AffiliationUniv Arizona, Coll Opt Sci
Univ Arizona, Dept Biomed Engn
MetadataShow full item record
PublisherWALTER DE GRUYTER GMBH
CitationMelzer, J. E., & McLeod, E. (2020). 3D Nanophotonic device fabrication using discrete components, Nanophotonics, 9(6), 1373-1390. doi: https://doi.org/10.1515/nanoph-2020-0161
Rights© 2020 Jeffrey E. Melzer et al., published by De Gruyter. This work is licensed under the Creative Commons Attribution 4.0 Public License.
Collection InformationThis item from the UA Faculty Publications collection is made available by the University of Arizona with support from the University of Arizona Libraries. If you have questions, please contact us at firstname.lastname@example.org.
AbstractThree-dimensional structure fabrication using discrete building blocks provides a versatile pathway for the creation of complex nanophotonic devices. The processing of individual components can generally support high-resolution, multiple-material, and variegated structures that are not achievable in a single step using top-down or hybrid methods. In addition, these methods are additive in nature, using minimal reagent quantities and producing little to no material waste. In this article, we review the most promising technologies that build structures using the placement of discrete components, focusing on laser-induced transfer, light-directed assembly, and inkjet printing. We discuss the underlying principles and most recent advances for each technique, as well as existing and future applications. These methods serve as adaptable platforms for the next generation of functional three-dimensional nanophotonic structures.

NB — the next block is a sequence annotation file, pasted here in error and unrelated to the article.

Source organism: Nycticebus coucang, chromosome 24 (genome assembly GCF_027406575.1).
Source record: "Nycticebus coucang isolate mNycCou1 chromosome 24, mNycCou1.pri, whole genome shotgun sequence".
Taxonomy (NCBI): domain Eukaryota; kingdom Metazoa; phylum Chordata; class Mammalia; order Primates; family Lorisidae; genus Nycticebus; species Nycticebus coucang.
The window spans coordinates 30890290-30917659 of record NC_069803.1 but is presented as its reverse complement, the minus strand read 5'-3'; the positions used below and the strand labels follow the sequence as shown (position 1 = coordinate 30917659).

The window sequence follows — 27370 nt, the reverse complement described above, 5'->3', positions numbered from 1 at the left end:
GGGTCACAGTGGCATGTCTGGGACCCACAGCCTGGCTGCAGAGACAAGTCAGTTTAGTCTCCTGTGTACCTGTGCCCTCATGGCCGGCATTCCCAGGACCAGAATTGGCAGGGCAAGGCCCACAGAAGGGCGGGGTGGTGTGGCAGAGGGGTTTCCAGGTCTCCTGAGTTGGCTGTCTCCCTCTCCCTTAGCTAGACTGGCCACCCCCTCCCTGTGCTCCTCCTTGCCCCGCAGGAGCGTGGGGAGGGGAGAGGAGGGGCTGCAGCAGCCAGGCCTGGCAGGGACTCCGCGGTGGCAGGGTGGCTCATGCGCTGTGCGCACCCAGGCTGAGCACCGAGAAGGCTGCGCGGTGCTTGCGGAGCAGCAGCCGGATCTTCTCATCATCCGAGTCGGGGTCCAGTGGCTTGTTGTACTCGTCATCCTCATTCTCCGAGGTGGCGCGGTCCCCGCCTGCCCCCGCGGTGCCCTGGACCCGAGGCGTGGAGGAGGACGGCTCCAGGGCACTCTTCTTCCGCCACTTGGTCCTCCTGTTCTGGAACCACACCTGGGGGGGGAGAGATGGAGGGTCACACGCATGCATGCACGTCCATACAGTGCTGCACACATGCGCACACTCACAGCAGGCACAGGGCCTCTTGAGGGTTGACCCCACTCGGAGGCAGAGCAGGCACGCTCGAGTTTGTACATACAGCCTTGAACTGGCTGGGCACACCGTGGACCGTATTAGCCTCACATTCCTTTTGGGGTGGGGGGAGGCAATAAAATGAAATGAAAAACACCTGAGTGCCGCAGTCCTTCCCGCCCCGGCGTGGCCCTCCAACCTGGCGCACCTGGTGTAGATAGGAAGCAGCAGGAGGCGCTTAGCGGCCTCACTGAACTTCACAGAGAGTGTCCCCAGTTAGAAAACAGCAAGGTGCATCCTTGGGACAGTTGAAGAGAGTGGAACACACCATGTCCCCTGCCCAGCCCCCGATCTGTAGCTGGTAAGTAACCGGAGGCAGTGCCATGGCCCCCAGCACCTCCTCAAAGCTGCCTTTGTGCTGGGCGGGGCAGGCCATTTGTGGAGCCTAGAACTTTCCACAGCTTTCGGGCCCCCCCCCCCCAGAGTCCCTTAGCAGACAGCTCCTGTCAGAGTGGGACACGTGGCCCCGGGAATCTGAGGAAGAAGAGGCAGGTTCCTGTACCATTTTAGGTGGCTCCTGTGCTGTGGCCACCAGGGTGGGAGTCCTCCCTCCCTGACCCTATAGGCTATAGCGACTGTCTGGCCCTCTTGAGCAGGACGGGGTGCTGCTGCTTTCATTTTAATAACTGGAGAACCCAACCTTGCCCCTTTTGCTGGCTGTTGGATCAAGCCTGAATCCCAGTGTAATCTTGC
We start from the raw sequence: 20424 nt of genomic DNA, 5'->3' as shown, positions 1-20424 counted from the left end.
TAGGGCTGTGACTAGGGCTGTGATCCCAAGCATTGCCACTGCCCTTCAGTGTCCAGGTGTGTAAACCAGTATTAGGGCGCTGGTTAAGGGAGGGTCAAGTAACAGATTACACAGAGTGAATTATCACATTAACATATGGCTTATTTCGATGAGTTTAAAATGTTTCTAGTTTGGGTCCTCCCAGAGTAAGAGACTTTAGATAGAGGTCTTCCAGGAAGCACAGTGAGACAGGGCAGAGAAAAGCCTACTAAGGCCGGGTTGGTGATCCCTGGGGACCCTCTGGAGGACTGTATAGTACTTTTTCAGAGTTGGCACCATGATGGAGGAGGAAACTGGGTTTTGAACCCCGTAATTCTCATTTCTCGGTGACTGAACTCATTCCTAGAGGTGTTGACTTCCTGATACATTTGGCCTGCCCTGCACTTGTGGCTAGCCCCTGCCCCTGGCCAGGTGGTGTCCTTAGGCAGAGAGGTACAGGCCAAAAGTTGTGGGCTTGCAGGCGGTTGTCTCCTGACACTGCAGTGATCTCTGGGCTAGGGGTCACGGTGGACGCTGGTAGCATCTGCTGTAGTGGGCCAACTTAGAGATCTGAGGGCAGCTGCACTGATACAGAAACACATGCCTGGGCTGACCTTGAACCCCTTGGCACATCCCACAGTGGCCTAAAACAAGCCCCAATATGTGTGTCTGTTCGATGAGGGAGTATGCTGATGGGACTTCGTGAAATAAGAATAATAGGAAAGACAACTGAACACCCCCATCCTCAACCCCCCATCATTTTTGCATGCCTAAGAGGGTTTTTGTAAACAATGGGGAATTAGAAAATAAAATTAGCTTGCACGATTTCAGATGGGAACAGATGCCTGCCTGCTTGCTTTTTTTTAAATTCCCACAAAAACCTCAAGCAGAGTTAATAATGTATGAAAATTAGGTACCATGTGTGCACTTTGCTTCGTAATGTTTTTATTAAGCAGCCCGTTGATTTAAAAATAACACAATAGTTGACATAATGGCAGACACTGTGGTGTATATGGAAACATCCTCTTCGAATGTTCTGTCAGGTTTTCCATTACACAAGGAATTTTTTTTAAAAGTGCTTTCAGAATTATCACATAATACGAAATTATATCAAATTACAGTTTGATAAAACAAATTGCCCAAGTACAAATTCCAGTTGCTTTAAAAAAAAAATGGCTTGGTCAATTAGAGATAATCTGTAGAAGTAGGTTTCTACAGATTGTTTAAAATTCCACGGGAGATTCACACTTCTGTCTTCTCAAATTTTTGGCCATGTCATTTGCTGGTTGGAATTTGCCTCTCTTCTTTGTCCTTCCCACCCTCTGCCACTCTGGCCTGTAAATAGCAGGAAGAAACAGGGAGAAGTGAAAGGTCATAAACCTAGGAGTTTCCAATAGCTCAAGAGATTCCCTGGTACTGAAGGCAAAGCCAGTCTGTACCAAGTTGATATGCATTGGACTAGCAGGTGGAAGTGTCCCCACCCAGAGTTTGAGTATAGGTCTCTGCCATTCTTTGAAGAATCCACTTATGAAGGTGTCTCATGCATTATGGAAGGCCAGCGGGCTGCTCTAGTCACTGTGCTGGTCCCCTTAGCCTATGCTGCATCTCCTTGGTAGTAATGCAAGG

NoteOpen access article
VersionFinal published version
SponsorsDefense Threat Reduction Agency
Except where otherwise noted, this item's license is described as © 2020 Jeffrey E. Melzer et al., published by De Gruyter. This work is licensed under the Creative Commons Attribution 4.0 Public License.